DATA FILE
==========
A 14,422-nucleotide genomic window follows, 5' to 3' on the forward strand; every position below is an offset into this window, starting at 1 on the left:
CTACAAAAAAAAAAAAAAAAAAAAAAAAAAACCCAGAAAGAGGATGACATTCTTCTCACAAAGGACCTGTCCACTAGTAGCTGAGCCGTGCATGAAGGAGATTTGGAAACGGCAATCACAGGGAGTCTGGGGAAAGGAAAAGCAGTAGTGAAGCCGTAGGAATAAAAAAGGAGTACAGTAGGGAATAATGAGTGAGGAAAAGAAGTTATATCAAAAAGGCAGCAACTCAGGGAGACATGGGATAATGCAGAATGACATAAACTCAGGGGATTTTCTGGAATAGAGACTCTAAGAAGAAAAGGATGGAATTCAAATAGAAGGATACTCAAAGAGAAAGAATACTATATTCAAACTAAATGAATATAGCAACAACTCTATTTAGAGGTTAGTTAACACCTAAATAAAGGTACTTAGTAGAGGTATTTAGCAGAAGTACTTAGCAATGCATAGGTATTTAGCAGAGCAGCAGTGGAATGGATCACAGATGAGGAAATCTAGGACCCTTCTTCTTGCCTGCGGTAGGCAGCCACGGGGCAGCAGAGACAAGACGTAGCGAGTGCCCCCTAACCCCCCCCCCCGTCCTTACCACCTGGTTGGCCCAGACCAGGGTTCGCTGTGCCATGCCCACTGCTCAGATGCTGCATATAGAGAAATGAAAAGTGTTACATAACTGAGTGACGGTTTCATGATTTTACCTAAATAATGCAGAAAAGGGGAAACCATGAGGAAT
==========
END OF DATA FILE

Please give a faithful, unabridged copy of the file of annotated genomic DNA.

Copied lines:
A 14,422-nucleotide genomic window follows, 5' to 3' on the forward strand; every position below is an offset into this window, starting at 1 on the left:
CTACAAAAAAAAAAAAAAAAAAAAAAAAAAACCCAGAAAGAGGATGACATTCTTCTCACAAAGGACCTGTCCACTAGTAGCTGAGCCGTGCATGAAGGAGATTTGGAAACGGCAATCACAGGGAGTCTGGGGAAAGGAAAAGCAGTAGTGAAGCCGTAGGAATAAAAAAGGAGTACAGTAGGGAATAATGAGTGAGGAAAAGAAGTTATATCAAAAAGGCAGCAACTCAGGGAGACATGGGATAATGCAGAATGACATAAACTCAGGGGATTTTCTGGAATAGAGACTCTAAGAAGAAAAGGATGGAATTCAAATAGAAGGATACTCAAAGAGAAAGAATACTATATTCAAACTAAATGAATATAGCAACAACTCTATTTAGAGGTTAGTTAACACCTAAATAAAGGTACTTAGTAGAGGTATTTAGCAGAAGTACTTAGCAATGCATAGGTATTTAGCAGAGCAGCAGTGGAATGGATCACAGATGAGGAAATCTAGGACCCTTCTTCTTGCCTGCGGTAGGCAGCCACGGGGCAGCAGAGACAAGACGTAGCGAGTGCCCCCTAACCCCCCCCCCCGTCCTTACCACCTGGTTGGCCCAGACCAGGGTTCGCTGTGCCATGCCCACTGCTCAGATGCTGCATATAGAGAAATGAAAAGTGTTACATAACTGAGTGACGGTTTCATGATTTTACCTAAATAATGCAGAAAAGGGGAAACCATGAGGAAT